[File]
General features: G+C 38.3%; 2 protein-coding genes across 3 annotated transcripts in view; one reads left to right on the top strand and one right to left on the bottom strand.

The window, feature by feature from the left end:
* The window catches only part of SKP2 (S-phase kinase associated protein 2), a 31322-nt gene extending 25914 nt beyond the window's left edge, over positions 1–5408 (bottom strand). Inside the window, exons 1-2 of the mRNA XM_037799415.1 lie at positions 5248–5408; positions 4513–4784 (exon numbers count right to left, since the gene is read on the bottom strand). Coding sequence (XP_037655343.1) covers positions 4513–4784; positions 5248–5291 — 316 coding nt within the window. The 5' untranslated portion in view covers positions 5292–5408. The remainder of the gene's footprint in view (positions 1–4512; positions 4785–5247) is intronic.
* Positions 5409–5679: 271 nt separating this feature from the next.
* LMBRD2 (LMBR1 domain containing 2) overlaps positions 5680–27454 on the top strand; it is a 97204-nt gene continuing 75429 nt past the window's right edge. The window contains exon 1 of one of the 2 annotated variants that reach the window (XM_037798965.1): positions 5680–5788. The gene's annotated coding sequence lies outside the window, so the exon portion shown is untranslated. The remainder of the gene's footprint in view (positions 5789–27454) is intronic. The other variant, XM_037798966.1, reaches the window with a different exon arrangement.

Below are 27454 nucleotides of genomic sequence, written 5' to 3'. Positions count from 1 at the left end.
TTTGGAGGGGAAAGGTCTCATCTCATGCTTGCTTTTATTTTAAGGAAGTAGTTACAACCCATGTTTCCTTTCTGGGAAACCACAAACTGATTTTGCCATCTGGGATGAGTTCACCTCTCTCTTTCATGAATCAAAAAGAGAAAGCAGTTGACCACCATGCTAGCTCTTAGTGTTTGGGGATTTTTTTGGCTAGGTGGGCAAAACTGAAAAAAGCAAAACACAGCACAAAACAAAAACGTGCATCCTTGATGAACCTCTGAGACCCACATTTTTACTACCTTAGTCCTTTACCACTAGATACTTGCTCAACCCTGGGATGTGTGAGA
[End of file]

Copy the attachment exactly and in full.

General features: G+C 38.3%; 2 protein-coding genes across 3 annotated transcripts in view; one reads left to right on the top strand and one right to left on the bottom strand.

The window, feature by feature from the left end:
* The window catches only part of SKP2 (S-phase kinase associated protein 2), a 31322-nt gene extending 25914 nt beyond the window's left edge, over positions 1–5408 (bottom strand). Inside the window, exons 1-2 of the mRNA XM_037799415.1 lie at positions 5248–5408; positions 4513–4784 (exon numbers count right to left, since the gene is read on the bottom strand). Coding sequence (XP_037655343.1) covers positions 4513–4784; positions 5248–5291 — 316 coding nt within the window. The 5' untranslated portion in view covers positions 5292–5408. The remainder of the gene's footprint in view (positions 1–4512; positions 4785–5247) is intronic.
* Positions 5409–5679: 271 nt separating this feature from the next.
* LMBRD2 (LMBR1 domain containing 2) overlaps positions 5680–27454 on the top strand; it is a 97204-nt gene continuing 75429 nt past the window's right edge. The window contains exon 1 of one of the 2 annotated variants that reach the window (XM_037798965.1): positions 5680–5788. The gene's annotated coding sequence lies outside the window, so the exon portion shown is untranslated. The remainder of the gene's footprint in view (positions 5789–27454) is intronic. The other variant, XM_037798966.1, reaches the window with a different exon arrangement.

Below are 27454 nucleotides of genomic sequence, written 5' to 3'. Positions count from 1 at the left end.
TTTGGAGGGGAAAGGTCTCATCTCATGCTTGCTTTTATTTTAAGGAAGTAGTTACAACCCATGTTTCCTTTCTGGGAAACCACAAACTGATTTTGCCATCTGGGATGAGTTCACCTCTCTCTTTCATGAATCAAAAAGAGAAAGCAGTTGACCACCATGCTAGCTCTTAGTGTTTGGGGATTTTTTTGGCTAGGTGGGCAAAACTGAAAAAAGCAAAACACAGCACAAAACAAAAACGTGCATCCTTGATGAACCTCTGAGACCCACATTTTTACTACCTTAGTCCTTTACCACTAGATACTTGCTCAACCCTGGGATGTGTGAGA